To the Editor:
City hall is seriously considering turning Union Street into a “shared street” where automobiles, tour buses, and bicycles will comingle with pedestrians. Has city hall lost its marbles?
A tour bus weighs 10 tons, an SUV 2 tons, and even a compact car weighs a ton, versus me, a pedestrian, weighing [more than I should at] 165 lbs, and city hall thinks it’s perfectly OK for me to “share the street” with traffic with merely a painted line to “protect” me? The only thing protecting pedestrians from motor vehicles is the curb which keeps the motor vehicles off the pedestrian sidewalk. Even bicyclists, who typically have more gall than brains as they blow through stop signs, weave in and out of traffic, etc., are beginning to figure out that they need bicycle trails, bollards, parked cars (such as the 15th Street “cycle track”), or other bicycle lane separators which the District of Columbia is pioneering to keep them safe from traffic. They are lately demanding more bicycle lanes because they have figured out they need to be separated from motor vehicles and that getting “doored” beats getting run over. Imagine throwing bicycles in with both pedestrians and motor vehicles simultaneously in a narrow street with little maneuvering room!
The wealthy merchants who built Union Street with slave labor early in the early days of the American republic built it for horse-drawn carriages with a 4-foot-8-half-inch axle, a dimension copied from Roman chariots and abided faithfully for 2 millennia in land transport — even railroad standard gauge (WMATA’s MetroRail and the country’s intercity passenger and freight railroads) is 4-feet-8-half-inches — until some set of fools in Detroit decided to give automobiles and trucks wider 6-foot wheelbases.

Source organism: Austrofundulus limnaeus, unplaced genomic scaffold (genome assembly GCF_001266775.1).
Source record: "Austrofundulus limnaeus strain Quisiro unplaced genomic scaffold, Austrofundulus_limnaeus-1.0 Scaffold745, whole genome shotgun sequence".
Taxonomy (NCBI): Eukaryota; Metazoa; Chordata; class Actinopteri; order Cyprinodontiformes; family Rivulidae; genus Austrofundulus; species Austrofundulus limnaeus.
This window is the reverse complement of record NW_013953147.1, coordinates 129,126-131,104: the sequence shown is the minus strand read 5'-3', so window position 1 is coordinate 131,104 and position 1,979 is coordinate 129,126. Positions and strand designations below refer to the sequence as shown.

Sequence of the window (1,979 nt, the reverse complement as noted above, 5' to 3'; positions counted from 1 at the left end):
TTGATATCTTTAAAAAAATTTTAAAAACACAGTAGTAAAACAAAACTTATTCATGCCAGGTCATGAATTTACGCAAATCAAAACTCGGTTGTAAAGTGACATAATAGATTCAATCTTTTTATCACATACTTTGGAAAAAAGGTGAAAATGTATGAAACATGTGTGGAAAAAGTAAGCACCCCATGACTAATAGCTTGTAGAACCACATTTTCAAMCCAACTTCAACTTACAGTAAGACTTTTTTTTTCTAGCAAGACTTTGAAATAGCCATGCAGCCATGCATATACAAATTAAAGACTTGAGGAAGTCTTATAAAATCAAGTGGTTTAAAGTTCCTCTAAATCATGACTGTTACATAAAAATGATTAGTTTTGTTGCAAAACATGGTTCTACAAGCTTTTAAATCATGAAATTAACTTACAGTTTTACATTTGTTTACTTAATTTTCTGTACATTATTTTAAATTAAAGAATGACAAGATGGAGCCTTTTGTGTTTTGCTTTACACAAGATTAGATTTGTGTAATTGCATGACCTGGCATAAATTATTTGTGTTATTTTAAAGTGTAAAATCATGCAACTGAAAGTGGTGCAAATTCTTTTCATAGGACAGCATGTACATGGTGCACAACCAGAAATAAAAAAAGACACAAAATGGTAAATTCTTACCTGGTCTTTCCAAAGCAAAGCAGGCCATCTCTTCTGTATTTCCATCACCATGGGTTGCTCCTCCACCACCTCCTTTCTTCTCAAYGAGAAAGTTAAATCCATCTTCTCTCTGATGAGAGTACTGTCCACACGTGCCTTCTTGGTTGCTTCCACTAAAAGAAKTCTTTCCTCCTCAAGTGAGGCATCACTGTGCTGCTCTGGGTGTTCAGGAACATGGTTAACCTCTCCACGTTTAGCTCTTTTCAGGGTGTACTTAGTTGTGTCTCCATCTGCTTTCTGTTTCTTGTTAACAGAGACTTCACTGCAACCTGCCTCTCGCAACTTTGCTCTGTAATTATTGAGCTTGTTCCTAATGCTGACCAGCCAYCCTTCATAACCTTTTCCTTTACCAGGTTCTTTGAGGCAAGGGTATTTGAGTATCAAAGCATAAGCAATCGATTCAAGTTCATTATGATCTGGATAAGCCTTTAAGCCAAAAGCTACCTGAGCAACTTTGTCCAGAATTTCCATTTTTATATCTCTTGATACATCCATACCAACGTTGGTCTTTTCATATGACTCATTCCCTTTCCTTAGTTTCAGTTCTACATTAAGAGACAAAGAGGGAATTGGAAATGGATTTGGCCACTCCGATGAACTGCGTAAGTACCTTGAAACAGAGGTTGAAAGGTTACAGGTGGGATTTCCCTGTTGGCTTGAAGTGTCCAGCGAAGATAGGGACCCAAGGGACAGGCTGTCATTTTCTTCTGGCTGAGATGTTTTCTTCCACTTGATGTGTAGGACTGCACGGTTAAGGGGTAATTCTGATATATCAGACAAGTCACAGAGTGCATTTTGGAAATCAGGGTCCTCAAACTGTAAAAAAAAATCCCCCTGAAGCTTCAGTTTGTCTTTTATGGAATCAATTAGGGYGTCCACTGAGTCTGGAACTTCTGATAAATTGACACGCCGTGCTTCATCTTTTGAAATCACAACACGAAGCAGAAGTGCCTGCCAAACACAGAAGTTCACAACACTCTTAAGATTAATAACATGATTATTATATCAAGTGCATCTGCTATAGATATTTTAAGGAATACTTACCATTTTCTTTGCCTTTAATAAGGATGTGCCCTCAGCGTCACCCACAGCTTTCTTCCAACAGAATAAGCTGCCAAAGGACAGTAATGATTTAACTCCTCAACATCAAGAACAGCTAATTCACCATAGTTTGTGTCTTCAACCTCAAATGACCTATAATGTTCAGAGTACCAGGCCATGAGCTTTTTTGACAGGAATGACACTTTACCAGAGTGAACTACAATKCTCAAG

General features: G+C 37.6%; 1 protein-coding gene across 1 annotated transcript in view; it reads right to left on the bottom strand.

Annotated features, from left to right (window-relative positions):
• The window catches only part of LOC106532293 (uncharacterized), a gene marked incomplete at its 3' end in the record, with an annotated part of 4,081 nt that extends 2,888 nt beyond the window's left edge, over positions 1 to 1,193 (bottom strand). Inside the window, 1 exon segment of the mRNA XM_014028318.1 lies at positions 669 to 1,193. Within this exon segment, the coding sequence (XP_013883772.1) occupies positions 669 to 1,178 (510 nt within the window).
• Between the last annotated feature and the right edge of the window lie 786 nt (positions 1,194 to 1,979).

In keeping with city hall’s modus operandi of trying to stuff 10 lbs of stuff into a 5-lb sack, where are these automobiles with their 6-foot wheelbases going to fit on a street designed for carriages’ 4-foot-8-half-inch axles? Where two carriages could pass, two automobiles or buses with wider wheelbases cannot. The two motor vehicles are not going sideswipe each other; instead, without a curb to keep them in the roadbed, they will crowd out and squish the pedestrians.
Why not just paint bull’s eyes on every pedestrian on this “shared street” and have Mayor Euille personally autograph it?